When a 999 call is made from residential or business premises using a phone that is directly connected to the public telephone network precise location information for the caller is automatically displayed to the BT (or Cable & Wireless) 999 operator.
However, if a 999 call is made from an office telephone system (ie PBX) extension there is a significant risk that the location information presented to the 999 operator will be misleading, particularly with the latest generation of IP-PBXs.
The reason for this is that the BT (or Cable & Wireless) 999 location database is provisioned only with location information for the point where the call leaves the PBX and enters the public telephone network.
This is not ideal if the caller is in a large office block, a dispersed factory site or in a multi-building campus that is served by a PBX with thousands of extensions.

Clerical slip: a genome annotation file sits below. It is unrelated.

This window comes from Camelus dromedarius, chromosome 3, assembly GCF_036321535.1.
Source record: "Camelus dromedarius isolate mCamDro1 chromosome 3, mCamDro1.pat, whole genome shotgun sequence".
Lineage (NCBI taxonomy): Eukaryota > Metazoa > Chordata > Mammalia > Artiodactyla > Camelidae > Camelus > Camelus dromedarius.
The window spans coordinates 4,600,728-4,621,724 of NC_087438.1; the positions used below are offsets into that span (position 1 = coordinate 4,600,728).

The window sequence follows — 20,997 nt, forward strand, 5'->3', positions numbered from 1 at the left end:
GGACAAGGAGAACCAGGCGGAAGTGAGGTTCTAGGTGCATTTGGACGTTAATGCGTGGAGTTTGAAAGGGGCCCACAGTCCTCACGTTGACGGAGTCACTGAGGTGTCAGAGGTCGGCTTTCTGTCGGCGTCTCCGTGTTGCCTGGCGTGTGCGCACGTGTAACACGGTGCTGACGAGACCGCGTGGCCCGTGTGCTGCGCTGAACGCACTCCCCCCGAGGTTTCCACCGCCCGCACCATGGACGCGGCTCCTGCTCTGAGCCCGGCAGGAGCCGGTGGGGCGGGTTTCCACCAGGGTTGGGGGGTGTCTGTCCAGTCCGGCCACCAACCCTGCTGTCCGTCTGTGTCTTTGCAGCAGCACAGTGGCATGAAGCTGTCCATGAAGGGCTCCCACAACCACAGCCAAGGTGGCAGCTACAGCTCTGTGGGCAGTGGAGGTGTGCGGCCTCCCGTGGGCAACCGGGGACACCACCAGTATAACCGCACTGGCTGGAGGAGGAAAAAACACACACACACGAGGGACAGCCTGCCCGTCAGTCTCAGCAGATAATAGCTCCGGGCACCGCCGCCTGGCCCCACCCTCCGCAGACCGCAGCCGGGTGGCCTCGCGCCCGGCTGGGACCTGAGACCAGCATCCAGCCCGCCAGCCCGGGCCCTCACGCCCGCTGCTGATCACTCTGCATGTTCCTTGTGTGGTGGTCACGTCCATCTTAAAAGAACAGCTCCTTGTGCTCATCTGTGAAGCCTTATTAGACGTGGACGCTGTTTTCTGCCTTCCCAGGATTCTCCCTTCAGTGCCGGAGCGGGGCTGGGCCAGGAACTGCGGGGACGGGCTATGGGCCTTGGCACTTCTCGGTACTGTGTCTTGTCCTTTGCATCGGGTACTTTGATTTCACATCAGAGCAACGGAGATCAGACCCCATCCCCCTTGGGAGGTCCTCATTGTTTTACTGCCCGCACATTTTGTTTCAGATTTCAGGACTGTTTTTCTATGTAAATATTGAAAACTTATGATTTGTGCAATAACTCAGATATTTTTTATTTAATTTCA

In a multi-site network with a single PBX server at head-office, or the company data-centre, the caller may even be at a completely different geographic location.
It is this latter possibility that causes most concern since centralised break-out of external calls from a single PBX server is a key feature of the latest IP-PBX telephone systems.
The availability of location information is vital if the 999 operator is unable to obtain verbal confirmation of the caller’s location. This may be due to:
- the nature of the emergency (eg smoke inhalation or physical danger);
- language, accent or dialect issues; or
- the fact that the caller may be simply unaware of their precise location or be disoriented.
The following pages examine this issue both from a legal and technical angle and then describe solutions that will ensure that employees and visitors to business premises served by PBX telephone systems have the same level of protection as 999 callers from residential or small business premises.